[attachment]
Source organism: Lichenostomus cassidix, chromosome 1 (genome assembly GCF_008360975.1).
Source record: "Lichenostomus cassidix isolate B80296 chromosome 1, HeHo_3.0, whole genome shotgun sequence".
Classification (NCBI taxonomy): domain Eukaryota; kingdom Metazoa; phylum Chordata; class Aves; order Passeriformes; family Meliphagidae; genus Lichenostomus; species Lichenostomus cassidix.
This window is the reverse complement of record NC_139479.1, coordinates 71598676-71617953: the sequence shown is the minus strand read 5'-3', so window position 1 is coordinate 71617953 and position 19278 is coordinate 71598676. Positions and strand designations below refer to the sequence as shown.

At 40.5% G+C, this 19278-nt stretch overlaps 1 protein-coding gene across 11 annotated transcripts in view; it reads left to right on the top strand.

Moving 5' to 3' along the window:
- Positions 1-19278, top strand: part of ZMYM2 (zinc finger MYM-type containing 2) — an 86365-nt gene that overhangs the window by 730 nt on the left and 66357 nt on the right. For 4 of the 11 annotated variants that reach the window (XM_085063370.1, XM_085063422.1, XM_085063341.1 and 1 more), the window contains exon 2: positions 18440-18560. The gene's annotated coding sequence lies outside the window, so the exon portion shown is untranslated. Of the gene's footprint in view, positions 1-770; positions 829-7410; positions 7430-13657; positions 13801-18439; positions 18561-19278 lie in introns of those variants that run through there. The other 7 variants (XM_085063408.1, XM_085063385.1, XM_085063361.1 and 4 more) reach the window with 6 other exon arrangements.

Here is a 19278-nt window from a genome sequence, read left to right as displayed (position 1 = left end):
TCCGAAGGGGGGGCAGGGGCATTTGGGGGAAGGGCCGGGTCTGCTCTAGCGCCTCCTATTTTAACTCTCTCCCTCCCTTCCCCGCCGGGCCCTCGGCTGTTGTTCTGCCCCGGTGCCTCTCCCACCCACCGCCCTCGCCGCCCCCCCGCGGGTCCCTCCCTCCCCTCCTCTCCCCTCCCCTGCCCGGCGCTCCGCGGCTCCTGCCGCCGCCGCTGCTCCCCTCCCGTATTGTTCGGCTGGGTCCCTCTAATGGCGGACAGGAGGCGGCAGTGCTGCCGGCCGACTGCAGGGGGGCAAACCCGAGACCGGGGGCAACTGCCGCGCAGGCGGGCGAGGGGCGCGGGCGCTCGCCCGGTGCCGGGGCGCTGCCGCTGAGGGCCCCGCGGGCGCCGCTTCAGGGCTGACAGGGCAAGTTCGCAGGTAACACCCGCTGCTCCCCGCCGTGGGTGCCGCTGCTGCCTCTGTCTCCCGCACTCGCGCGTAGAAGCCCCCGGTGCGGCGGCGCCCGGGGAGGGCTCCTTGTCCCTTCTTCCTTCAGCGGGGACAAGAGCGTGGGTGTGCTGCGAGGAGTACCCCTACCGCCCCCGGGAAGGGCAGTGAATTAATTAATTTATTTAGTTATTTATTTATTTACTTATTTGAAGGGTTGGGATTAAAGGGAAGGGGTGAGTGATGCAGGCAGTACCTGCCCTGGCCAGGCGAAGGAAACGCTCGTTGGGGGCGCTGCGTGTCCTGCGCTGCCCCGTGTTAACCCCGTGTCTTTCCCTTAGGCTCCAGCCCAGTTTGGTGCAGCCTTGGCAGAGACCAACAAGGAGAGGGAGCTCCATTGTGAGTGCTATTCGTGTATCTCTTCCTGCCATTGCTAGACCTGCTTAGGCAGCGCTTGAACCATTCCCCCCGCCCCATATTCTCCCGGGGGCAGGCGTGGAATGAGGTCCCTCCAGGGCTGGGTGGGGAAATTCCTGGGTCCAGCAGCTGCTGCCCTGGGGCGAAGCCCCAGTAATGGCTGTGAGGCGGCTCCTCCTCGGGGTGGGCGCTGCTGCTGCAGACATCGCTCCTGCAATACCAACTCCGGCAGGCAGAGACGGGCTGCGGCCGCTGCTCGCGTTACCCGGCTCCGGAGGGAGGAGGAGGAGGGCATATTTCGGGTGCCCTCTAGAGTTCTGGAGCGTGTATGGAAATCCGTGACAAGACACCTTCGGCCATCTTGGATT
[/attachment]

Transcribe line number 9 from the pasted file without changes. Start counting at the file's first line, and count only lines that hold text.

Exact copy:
TCCGAAGGGGGGGCAGGGGCATTTGGGGGAAGGGCCGGGTCTGCTCTAGCGCCTCCTATTTTAACTCTCTCCCTCCCTTCCCCGCCGGGCCCTCGGCTGTTGTTCTGCCCCGGTGCCTCTCCCACCCACCGCCCTCGCCGCCCCCCCGCGGGTCCCTCCCTCCCCTCCTCTCCCCTCCCCTGCCCGGCGCTCCGCGGCTCCTGCCGCCGCCGCTGCTCCCCTCCCGTATTGTTCGGCTGGGTCCCTCTAATGGCGGACAGGAGGCGGCAGTGCTGCCGGCCGACTGCAGGGGGGCAAACCCGAGACCGGGGGCAACTGCCGCGCAGGCGGGCGAGGGGCGCGGGCGCTCGCCCGGTGCCGGGGCGCTGCCGCTGAGGGCCCCGCGGGCGCCGCTTCAGGGCTGACAGGGCAAGTTCGCAGGTAACACCCGCTGCTCCCCGCCGTGGGTGCCGCTGCTGCCTCTGTCTCCCGCACTCGCGCGTAGAAGCCCCCGGTGCGGCGGCGCCCGGGGAGGGCTCCTTGTCCCTTCTTCCTTCAGCGGGGACAAGAGCGTGGGTGTGCTGCGAGGAGTACCCCTACCGCCCCCGGGAAGGGCAGTGAATTAATTAATTTATTTAGTTATTTATTTATTTACTTATTTGAAGGGTTGGGATTAAAGGGAAGGGGTGAGTGATGCAGGCAGTACCTGCCCTGGCCAGGCGAAGGAAACGCTCGTTGGGGGCGCTGCGTGTCCTGCGCTGCCCCGTGTTAACCCCGTGTCTTTCCCTTAGGCTCCAGCCCAGTTTGGTGCAGCCTTGGCAGAGACCAACAAGGAGAGGGAGCTCCATTGTGAGTGCTATTCGTGTATCTCTTCCTGCCATTGCTAGACCTGCTTAGGCAGCGCTTGAACCATTCCCCCCGCCCCATATTCTCCCGGGGGCAGGCGTGGAATGAGGTCCCTCCAGGGCTGGGTGGGGAAATTCCTGGGTCCAGCAGCTGCTGCCCTGGGGCGAAGCCCCAGTAATGGCTGTGAGGCGGCTCCTCCTCGGGGTGGGCGCTGCTGCTGCAGACATCGCTCCTGCAATACCAACTCCGGCAGGCAGAGACGGGCTGCGGCCGCTGCTCGCGTTACCCGGCTCCGGAGGGAGGAGGAGGAGGGCATATTTCGGGTGCCCTCTAGAGTTCTGGAGCGTGTATGGAAATCCGTGACAAGACACCTTCGGCCATCTTGGATT